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Western saddles are used for disciplines like reining, cow work, ranch riding, and barrel racing. They are usually heavier, have a horn in the front, and can have ornately decorated leather and hardware.Some common behaviors include tail swishing, chomping on the bit, fidgeting, and head tossing. These can be indicators of poor tack fit, back soreness, or lameness, so don’t just write them off as your horse being fussy.Saddles come in lots of shapes and sizes, depending on the type of activity you’re going to do with your horse. Generally, though, saddles are classified as English or Western.Many english riders now use anatomically-shaped girths that free up horses’ shoulder range of motion even more. Western riders often opt for fleece-lined cinches for additional comfort. Most horses are “started under saddle” as two or three year olds. By this time, the horse is more physically and mentally mature and able to handle mounted training. The cinch (i.e. girth) should sit comfortably behind the horse’s front legs — usually about two inches back from the “elbow” area. It’s important to choose a cinch or girth your horse finds comfortable.
One of the most common things you’ll hear riders talk about is putting a saddle on—though it can be phrased a few different ways, such as tacking up or saddling up.Saddles are designed to be placed slightly behind the withers (~2 inches), which helps ensure your girth or cinch rests slightly behind your horse’s front legs.
What is it called when you saddle a horse?
“Saddling” or “saddling up” is a more specific way to describe putting the saddle onto the horse and securing it with a girth or cinch.
In the second picture below you see the saddle. In the third picture you see the saddle, the U-bolt and two nuts. Together these pieces form a forged wire rope clip.
Mr. Teichgraber, I appreciate the text of your article but images 4 & 5 are not helpful to me. Photo 4, on my computer, does not show the ends of the cable (a finger tip but no cable ends 🙂 ) and Photo 5 appears to show a 5-part clamp which may have different allowances/requirements. I have been in industry for 30+ years but used cable clamps infrequently. I always heard the phrase in question but I would always forget what side of the cable was “dead”. The one alternate phrase suggestion (U get tail.); while it could be considered crude, is easier to picture. I would also think that clamp spacing would be specified; not only where along the turnback but also the distances between clamps. I assume the 1st one is at the close of the specified loop, how far from the end is the 3rd one? I assume the 2nd one would be equidistant from the other two? Thank you. Regards, T. Titus
This is the reason pre inspection need to be done. But the problem is how many green hats looked at this before it was caught. This day in age it really don’t matter if you got 30 yrs experience if you have have been doing it wrong for 30 yrs. Common sense is a super power dumbasses are being hand made everyday.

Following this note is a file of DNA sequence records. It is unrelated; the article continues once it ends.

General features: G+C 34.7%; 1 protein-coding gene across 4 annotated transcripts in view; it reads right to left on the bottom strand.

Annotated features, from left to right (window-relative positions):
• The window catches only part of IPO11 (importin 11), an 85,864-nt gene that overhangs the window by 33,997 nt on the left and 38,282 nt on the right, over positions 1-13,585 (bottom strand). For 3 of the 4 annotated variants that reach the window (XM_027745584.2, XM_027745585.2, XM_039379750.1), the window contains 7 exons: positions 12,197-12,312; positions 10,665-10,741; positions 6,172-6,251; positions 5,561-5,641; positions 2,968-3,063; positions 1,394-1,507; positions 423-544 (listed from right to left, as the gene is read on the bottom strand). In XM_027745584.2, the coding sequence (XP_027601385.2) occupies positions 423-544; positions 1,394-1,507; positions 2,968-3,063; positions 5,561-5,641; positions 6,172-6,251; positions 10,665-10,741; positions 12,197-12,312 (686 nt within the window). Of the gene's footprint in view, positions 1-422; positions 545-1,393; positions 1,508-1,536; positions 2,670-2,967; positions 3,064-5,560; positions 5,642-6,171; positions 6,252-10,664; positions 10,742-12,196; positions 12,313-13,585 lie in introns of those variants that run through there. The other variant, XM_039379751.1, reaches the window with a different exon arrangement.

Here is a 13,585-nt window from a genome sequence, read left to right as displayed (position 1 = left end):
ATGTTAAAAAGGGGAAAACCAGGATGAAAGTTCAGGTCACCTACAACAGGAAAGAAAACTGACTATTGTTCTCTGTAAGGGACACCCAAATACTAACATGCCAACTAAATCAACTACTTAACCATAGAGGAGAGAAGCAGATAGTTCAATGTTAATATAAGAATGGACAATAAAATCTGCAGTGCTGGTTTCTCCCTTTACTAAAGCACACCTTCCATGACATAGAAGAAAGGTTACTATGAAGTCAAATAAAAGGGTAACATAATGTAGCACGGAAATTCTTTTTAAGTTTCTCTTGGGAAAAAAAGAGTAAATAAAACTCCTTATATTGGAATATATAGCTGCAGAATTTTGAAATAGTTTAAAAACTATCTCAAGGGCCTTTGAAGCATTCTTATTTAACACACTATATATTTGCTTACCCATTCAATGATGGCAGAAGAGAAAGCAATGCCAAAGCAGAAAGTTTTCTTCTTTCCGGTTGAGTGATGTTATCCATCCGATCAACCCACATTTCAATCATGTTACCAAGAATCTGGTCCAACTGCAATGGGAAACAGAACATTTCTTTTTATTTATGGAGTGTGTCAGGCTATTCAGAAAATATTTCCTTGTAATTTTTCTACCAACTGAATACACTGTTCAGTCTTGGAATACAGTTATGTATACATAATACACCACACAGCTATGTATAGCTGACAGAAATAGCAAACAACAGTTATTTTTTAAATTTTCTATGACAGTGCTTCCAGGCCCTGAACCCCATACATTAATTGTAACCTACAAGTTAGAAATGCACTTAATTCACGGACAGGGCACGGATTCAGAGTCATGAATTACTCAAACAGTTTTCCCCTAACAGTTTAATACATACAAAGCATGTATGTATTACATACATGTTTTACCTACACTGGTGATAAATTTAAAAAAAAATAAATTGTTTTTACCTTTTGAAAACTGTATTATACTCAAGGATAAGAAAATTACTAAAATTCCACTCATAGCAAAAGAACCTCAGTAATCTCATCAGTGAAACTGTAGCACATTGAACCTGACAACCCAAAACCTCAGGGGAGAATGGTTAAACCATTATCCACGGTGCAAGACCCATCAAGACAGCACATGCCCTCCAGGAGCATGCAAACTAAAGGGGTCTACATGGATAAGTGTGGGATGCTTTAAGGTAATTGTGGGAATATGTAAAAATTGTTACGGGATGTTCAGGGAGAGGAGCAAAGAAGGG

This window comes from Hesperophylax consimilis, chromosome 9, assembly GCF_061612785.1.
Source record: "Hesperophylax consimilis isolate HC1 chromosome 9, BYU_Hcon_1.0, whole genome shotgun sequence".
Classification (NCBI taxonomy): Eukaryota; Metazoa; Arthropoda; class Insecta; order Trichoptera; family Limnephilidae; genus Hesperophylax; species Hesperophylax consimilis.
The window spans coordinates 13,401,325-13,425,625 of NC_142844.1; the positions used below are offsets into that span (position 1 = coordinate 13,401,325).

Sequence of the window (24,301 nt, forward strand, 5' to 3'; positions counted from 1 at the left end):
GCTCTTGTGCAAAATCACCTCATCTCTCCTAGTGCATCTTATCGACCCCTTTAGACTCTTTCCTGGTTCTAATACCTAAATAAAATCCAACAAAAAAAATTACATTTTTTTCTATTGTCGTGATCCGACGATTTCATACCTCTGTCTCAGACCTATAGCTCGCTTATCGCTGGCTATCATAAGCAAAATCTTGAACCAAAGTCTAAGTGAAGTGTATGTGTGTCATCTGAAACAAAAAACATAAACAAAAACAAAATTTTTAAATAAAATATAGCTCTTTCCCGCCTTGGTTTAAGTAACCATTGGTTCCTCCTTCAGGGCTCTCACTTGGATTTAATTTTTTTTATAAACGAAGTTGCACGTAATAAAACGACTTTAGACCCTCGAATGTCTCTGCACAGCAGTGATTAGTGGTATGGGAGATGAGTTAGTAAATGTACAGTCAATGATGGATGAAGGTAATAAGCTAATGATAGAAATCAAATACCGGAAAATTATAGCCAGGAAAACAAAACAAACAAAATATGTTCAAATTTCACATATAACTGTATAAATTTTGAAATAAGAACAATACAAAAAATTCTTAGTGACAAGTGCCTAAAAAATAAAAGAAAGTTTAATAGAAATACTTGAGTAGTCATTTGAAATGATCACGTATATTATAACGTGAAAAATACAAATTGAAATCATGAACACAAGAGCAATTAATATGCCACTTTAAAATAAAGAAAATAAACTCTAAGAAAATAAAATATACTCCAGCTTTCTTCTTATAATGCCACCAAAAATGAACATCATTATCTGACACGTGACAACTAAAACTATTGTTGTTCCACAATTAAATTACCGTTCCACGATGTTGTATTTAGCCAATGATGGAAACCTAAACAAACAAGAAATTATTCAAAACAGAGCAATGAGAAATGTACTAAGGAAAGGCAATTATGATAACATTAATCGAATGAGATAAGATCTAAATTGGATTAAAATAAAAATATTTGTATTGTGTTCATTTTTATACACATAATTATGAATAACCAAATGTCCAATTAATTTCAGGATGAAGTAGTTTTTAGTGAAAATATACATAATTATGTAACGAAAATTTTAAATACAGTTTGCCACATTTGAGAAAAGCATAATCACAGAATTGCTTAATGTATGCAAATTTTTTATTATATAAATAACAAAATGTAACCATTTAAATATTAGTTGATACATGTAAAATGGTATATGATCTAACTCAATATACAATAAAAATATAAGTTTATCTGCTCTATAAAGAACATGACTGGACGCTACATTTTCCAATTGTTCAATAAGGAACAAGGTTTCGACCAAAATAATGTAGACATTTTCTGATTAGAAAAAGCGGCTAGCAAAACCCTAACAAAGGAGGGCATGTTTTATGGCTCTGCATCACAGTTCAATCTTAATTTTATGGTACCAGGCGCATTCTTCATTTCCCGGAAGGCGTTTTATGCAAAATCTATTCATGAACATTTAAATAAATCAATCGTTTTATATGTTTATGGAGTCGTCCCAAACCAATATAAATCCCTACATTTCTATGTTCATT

In the top picture you see three forged wire rope clips installed incorrectly. Throughout my travels I come across individuals who say: “Never Saddle A Dead Horse.” The irony is many don’t understand what the expression means in the context of forged wire rope clips a.k.a cable clips. Incidentally the wire rope in the aforementioned picture is severely corroded and should be replaced in this application. Remember extensive outward corrosion on a wire rope usually means more severe corrosion internally.Wire Rope Clips are a staple of theaters and are used when a Nicopress tool is not available, or for more temporary applications. Secures aircraft cable using two bolts and a drop forged clip.
What does it mean to not saddle a dead horse?
In short, just as you wouldn’t put a saddle on a dead horse and rely on it to get you where you’re going, you wouldn’t want to improperly fasten a wire rope eye and trust that it will perform without failure. Cached
Battening-down happens when a sling in a choke hitch is hit, which is done to force the slack, looped part of the sling in closer contact with the load. This is a dangerous practice and should not be done — allow slings to assume their natural angle.In the rigging industry, equipment, hardware or the methods used to rig a load are known by different slang terms — it’s just as important to know these slang terms as it its to know the “proper” terms. Communication on a work site is essential to complete the job safely and efficiently, and using slang on the job is part of that.
What does dead horse mean in slang?
: an exhausted or profitless topic or issue. usually used in the phrases beat a dead horse and flog a dead horse.
Hercules SLR is part of the Hercules Group of Companies which offers a unique portfolio of businesses nationally with locations from coast to coast. Our companies provide an extensive coverage of products and services that support the success of a wide range of business sectors across Canada including the energy, oil & gas, manufacturing, construction, aerospace, infrastructure, utilities, oil and gas, mining and marine industries.Another term for a shackle — ‘clevis’ is a term that was used by the agricultural industry and was typically used to describe a shackle used with machinery operated by farm animals.
What does the idiom in saddle mean?
phrase. If you are in the saddle, you are in power or in control of a situation.
To “saddle a dead horse” means to place u-bolts in the wrong spot. The cable has two parts — it’s end (called a dead-end) and the part that is attached to the load. The cable that attaches to the load should be on the bottom. Therefore, you shouldn’t add u-bolts to the ‘dead-end’ of the cable — add them to the end attached to the load, or you are ‘saddling a dead horse’.